Thursday, January 17, 2013

From Rome to Paris (via Spain)

We left Rome after two days so that we could meet Jean-Marc in Montpellier France. We were originally planning to drive up the Mediterranean coast, but after accounting for the tolls and fuel prices we realized it would be quite a bit cheaper to take the ferry to Barcelona and drive from there.

I was expecting something more like the smaller Alaskan ferries I'd been on. Instead it was the largest ship I've been on and a nice change of pace from driving.  
It was also the emptiest ship I've been on. There was only one other table in use at the lounge while we were there.  

Happy to be out of Barcelona we decided to drive through the Pyrenees on our way to Montpellier. That gave us a nice empty winding road to drive... We saw several people riding bikes, but few cars. I'm pretty sure mountain roads are good for my soul.
Seems the winter has been a bit dry this year
Corrie in the Pyrenees.
Jean-Marc took over navigation between Montpellier and Paris so we got to see a lot more of the country side and some interesting little towns. I also discovered all kind of new cheeses.

An old Chateau & Village in Auvergne
Jean-Marc and I at a random bird watching blind we found. 
Moldy bread in Roquefort. They use only this kind of mold to make their cheese.  We we'ren't allowed to take pictures in the cheese aging room. Roquefort is a little strong to eat straight, but pretty good on bread. 
There are an amazing number of castles still standing in rural parts of France. 
Seriously, they are everywhere.
Jean-Marc at the base of the castle above
 Viaduc de Millau, the tallest bridge in the world. The two pillars in the center are taller than I Eiffel tower...
Looking up from the base.

I'm about to board a plane for Tanzania to climb Kilimanjaro in a few days. I'm not sure what I will have for internet when I get there so I may fall behind on posting again the next few weeks... 

Saturday, January 12, 2013

Catch up posting delayed for Northern Lights

We stayed the last two night at a cabin just outside of Skibotn with Corrie's uncle Steve. It's darker there and a little drier which we hoped would improve our chances of seeing the aurora. 

For my Alaskan readers: This is a monument to Gunnar Kaasen and Balto of the 1925 Nome serum run. It turns out Gunnar came to Alaska from Skibotn, Norway.
On the road to Finland.
The sunset in Finland looking south into Sweden at about 1:15 pm.
You may want to adjust the brightness of your monitor for these next photos. 
The Big Dipper is finally in the right place again...
Sadly pictures can't show the way the ribbons of light move and dance.
There was some neat interplay between the clouds and the aurora that I don't remember noticing when I was younger. I only remember seeing good aurora on perfectly clear nights in AK. 
The bright spot between the branches is Jupiter.
We forgot about getting ourselves in a picture until the show was almost over.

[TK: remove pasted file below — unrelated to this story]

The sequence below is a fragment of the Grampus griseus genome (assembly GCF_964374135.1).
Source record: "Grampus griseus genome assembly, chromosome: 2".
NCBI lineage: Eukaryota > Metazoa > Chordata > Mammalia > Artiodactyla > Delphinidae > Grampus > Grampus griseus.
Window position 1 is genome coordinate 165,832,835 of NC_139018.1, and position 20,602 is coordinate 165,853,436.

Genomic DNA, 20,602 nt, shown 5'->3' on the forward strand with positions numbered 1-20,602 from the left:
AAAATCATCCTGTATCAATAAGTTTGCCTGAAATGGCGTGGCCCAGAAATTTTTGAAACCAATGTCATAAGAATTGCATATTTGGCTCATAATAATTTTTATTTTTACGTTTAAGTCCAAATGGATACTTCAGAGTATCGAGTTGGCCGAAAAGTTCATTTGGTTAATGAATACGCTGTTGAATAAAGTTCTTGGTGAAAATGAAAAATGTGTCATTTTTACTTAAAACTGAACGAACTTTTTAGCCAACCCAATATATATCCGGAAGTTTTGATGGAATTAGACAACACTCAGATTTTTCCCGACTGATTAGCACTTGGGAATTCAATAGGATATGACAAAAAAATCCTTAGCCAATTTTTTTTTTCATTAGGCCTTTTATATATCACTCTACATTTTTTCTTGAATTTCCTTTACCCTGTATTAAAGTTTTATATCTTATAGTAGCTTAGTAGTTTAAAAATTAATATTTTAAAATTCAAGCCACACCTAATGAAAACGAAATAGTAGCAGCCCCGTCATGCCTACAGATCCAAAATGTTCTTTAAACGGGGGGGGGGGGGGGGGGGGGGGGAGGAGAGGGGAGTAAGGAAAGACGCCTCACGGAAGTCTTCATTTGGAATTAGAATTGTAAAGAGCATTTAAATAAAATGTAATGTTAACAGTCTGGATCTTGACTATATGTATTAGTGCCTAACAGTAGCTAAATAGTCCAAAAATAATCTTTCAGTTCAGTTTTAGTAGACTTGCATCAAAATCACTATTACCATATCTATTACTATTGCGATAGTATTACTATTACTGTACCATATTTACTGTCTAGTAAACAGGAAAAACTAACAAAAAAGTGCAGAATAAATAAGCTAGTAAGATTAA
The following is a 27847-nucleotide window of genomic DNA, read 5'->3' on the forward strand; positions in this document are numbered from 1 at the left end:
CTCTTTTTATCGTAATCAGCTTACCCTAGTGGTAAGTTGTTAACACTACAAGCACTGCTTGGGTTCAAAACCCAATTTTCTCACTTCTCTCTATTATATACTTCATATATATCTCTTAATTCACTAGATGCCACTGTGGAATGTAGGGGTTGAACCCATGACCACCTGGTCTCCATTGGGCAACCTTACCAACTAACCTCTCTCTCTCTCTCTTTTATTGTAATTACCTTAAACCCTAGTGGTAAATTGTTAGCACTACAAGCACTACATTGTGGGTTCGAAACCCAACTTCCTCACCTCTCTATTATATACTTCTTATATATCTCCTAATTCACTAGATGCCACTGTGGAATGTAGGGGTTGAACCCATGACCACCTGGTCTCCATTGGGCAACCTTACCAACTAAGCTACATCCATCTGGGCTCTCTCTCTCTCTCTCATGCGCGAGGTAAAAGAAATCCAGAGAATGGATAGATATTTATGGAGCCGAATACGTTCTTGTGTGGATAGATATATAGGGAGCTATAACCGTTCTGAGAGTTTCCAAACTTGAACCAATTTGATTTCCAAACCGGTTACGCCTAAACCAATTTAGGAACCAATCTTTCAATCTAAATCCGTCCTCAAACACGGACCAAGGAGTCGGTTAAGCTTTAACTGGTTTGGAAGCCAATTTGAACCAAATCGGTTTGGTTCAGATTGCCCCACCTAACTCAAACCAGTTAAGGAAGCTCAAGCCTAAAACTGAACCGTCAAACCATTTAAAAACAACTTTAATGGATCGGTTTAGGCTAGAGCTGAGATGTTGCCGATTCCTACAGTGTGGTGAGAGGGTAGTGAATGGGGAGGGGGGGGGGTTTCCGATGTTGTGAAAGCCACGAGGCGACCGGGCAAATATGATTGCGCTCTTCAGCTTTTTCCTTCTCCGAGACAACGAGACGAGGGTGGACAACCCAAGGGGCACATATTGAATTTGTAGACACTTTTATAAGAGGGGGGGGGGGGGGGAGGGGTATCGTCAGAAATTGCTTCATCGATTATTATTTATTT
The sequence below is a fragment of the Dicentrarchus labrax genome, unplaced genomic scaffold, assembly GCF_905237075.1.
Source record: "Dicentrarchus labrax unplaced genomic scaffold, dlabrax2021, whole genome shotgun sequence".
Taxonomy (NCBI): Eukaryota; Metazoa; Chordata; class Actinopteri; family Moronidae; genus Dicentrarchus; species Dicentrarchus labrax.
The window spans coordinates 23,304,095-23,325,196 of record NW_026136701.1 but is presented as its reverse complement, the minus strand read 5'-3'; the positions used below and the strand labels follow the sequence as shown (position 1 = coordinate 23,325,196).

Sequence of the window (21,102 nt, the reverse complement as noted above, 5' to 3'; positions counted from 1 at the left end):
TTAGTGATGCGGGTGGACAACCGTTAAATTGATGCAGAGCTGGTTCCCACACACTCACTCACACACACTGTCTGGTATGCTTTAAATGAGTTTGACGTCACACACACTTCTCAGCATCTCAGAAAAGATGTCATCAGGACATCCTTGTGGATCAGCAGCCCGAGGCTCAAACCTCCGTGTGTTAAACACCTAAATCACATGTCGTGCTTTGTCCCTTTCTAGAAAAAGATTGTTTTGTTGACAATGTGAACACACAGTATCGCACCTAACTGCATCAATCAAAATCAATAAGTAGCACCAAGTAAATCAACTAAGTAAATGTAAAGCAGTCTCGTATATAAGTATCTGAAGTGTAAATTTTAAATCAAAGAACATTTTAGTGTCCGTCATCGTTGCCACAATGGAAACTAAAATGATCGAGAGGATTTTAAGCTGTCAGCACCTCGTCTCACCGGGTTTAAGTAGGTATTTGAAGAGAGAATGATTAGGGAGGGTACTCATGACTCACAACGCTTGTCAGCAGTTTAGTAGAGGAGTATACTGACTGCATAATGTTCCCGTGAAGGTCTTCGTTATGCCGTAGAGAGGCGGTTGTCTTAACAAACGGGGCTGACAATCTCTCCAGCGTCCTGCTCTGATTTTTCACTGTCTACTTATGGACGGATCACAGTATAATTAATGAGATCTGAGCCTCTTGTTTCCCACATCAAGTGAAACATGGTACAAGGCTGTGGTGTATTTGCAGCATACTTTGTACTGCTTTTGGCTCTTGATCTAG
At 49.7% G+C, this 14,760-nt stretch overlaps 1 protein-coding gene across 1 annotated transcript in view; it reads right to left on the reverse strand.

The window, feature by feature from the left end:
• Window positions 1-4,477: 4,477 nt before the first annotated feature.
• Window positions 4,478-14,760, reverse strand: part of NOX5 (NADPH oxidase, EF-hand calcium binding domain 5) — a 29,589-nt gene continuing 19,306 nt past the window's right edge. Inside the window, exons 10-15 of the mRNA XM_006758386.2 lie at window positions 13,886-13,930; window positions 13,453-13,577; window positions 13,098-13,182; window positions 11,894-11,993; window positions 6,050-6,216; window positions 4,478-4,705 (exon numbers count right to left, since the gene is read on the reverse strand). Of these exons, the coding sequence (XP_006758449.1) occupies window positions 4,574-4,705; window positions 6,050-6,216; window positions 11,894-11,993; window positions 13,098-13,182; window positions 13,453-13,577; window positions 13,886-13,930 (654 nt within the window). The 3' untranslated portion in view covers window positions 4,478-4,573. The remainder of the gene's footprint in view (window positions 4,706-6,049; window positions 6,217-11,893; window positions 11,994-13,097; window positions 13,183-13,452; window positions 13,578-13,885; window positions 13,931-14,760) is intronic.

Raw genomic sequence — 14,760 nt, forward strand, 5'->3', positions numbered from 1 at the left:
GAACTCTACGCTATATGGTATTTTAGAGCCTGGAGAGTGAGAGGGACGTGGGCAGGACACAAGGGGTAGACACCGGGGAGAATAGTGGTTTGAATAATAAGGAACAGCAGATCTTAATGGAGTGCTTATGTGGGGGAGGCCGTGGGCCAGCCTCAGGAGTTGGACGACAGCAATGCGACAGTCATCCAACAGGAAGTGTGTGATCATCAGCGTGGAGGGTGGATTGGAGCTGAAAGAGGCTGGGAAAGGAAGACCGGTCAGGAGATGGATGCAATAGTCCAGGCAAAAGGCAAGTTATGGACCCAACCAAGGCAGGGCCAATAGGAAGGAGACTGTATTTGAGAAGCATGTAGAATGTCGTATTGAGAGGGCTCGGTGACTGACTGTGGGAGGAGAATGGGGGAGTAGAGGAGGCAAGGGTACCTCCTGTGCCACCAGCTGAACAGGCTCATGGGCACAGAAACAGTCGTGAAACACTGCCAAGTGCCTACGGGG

We learned how to play Backgammon while waiting for holes in the clouds.

Thursday, January 10, 2013

Tromso Sunrise or sunset?

Sometimes in the arctic it's hard to know if you're looking sunrise or sunset... This one was taken before noon, so it's technically sunrise:
Looking over the inlet from the balcony

Wednesday, January 9, 2013


Two days in Rome was a bit short, but we did get to see a few things. Seeing all the ancient structures that are still standing left me wonder which of the buildings and monuments from our era will still be around in a thousand years or more. I'm pretty sure Hoover dam and Mt Rushmore will still be there, but I doubt any of our stadiums will be...

I thought the Christmas tree in front was a nice touch.

The inside of the Pantheon dome
Experimenting with camera settings
Corrie took this while I was taking the pictures of the dome. I thought the reflection was neat.
There are a lof interesting ceilings in Rome
St Peters dome
The inside of the dome
A rainy day doesn't really call for Gelato, but I figured if I was in Rome I should buy some kind of an indulgence...  
Early in the tour of the Vatican's art collection
This at least gives a suggestion of the scale of the Vatican museum

Monday, January 7, 2013

From Pisa to Florence

From Turin, we traveled through Pisa, Vinci, and Florence on our way to Rome.

Crossing the Arno river in Piza
It wouldn't be as famous, but the tower would really be just as impressive if it were not leaning. 
The cathedral and baptismal from the tower

The front of the church is nearly as impressive as the tower.
Pizza in pisa. It was really good. I'm humoring Corrie's insistance that I be in the picture here. 
We made a side trip to Vinci to see the Leonardo museum. Unfortunately they did not allow any photos, but museum was a good reminder of why documentation matters. Leonardo documented things really well, even stuff other people designed that he thought was important. It was really helpful in understanding the progress in technology and thinking of the era.

We found a free place to park in Florence and it had a good view too!
The Old Bridge over the Arno in Florence

The Duomo
The Galileo museum was one of the most interesting place we went in Florence. They had a lot of scientific instruments from the seventeen and eighteen hundreds. Now I know where hollywood get's their inspiration for mad scientist props.

Two of Galileo's telescopes.
How did the vogue thing for the wealthy to do fall from this to making a reality tv show about themselves? 
Apparently magnets and electricity weren't always just for nerds
Not exactly the standard desktop model
Late eighteenth century water pump for firefighting